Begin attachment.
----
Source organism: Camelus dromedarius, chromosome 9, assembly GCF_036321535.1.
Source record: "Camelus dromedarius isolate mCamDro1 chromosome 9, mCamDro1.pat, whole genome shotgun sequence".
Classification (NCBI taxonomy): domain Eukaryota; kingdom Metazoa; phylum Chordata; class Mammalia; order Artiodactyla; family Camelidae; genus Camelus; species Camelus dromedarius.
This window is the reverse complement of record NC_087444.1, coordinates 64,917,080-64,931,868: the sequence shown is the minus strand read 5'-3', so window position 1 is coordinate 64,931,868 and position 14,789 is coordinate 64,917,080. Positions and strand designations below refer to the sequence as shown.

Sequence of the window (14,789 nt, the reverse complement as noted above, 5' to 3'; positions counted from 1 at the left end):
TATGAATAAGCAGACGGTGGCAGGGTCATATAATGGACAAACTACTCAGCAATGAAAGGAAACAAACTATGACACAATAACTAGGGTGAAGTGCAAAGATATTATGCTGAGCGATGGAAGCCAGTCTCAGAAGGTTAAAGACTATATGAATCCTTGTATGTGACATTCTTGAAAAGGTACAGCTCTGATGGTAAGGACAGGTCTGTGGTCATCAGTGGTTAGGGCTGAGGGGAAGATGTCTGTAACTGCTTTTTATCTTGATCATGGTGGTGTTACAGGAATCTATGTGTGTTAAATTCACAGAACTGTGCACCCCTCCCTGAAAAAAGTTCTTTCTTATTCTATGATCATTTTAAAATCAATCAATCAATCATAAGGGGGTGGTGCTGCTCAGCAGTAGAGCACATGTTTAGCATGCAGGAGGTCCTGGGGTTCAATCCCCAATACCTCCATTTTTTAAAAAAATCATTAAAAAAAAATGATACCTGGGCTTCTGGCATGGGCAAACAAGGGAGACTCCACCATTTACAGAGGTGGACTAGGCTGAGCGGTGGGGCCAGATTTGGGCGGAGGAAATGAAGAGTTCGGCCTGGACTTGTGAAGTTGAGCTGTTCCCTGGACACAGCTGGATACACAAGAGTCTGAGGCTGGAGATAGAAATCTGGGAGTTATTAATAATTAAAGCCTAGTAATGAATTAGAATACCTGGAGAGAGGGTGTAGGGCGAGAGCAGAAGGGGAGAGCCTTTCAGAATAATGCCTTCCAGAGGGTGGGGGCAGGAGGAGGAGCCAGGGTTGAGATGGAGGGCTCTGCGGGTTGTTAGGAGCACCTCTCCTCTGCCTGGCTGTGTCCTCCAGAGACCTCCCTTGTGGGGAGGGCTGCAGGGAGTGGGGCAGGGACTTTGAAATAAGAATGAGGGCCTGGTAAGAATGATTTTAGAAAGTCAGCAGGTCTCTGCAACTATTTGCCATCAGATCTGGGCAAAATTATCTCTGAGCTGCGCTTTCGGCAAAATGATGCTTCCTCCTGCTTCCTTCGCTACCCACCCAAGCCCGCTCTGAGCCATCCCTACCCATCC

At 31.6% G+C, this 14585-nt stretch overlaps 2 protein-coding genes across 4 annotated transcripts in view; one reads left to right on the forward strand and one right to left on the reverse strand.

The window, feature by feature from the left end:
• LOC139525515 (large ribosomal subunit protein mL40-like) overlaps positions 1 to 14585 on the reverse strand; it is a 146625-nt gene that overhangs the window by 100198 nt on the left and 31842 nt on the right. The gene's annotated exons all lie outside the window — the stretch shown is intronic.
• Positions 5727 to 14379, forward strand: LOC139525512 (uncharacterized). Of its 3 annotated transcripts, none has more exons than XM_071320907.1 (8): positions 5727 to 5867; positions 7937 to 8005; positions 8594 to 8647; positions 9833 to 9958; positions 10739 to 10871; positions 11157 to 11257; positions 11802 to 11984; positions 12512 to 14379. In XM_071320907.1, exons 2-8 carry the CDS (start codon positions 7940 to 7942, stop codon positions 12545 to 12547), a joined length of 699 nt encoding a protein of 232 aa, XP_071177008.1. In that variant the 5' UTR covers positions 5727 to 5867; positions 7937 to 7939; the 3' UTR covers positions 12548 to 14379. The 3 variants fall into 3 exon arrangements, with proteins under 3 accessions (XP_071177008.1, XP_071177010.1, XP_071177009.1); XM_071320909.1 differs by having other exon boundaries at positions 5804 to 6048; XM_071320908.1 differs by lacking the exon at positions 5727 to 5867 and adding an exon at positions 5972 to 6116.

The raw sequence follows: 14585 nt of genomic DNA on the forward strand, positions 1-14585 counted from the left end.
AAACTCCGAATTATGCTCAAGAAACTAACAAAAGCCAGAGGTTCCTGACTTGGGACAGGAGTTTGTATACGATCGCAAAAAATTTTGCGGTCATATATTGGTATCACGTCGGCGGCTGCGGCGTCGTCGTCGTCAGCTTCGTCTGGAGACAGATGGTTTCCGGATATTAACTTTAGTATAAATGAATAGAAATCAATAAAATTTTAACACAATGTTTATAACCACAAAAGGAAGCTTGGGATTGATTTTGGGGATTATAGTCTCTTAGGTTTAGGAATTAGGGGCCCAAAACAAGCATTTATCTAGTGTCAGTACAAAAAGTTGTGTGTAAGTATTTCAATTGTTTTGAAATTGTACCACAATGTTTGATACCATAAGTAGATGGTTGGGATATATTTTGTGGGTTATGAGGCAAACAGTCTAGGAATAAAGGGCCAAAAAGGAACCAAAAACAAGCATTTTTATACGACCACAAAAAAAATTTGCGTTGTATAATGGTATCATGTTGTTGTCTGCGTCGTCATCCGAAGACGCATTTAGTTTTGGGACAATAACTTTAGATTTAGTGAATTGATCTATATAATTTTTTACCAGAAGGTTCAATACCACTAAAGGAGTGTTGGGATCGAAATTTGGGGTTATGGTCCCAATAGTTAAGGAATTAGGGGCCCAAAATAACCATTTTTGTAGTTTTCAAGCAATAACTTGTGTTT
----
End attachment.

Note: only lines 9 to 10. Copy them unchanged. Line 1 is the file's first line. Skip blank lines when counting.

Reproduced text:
• LOC139525515 (large ribosomal subunit protein mL40-like) overlaps positions 1 to 14585 on the reverse strand; it is a 146625-nt gene that overhangs the window by 100198 nt on the left and 31842 nt on the right. The gene's annotated exons all lie outside the window — the stretch shown is intronic.
• Positions 5727 to 14379, forward strand: LOC139525512 (uncharacterized). Of its 3 annotated transcripts, none has more exons than XM_071320907.1 (8): positions 5727 to 5867; positions 7937 to 8005; positions 8594 to 8647; positions 9833 to 9958; positions 10739 to 10871; positions 11157 to 11257; positions 11802 to 11984; positions 12512 to 14379. In XM_071320907.1, exons 2-8 carry the CDS (start codon positions 7940 to 7942, stop codon positions 12545 to 12547), a joined length of 699 nt encoding a protein of 232 aa, XP_071177008.1. In that variant the 5' UTR covers positions 5727 to 5867; positions 7937 to 7939; the 3' UTR covers positions 12548 to 14379. The 3 variants fall into 3 exon arrangements, with proteins under 3 accessions (XP_071177008.1, XP_071177010.1, XP_071177009.1); XM_071320909.1 differs by having other exon boundaries at positions 5804 to 6048; XM_071320908.1 differs by lacking the exon at positions 5727 to 5867 and adding an exon at positions 5972 to 6116.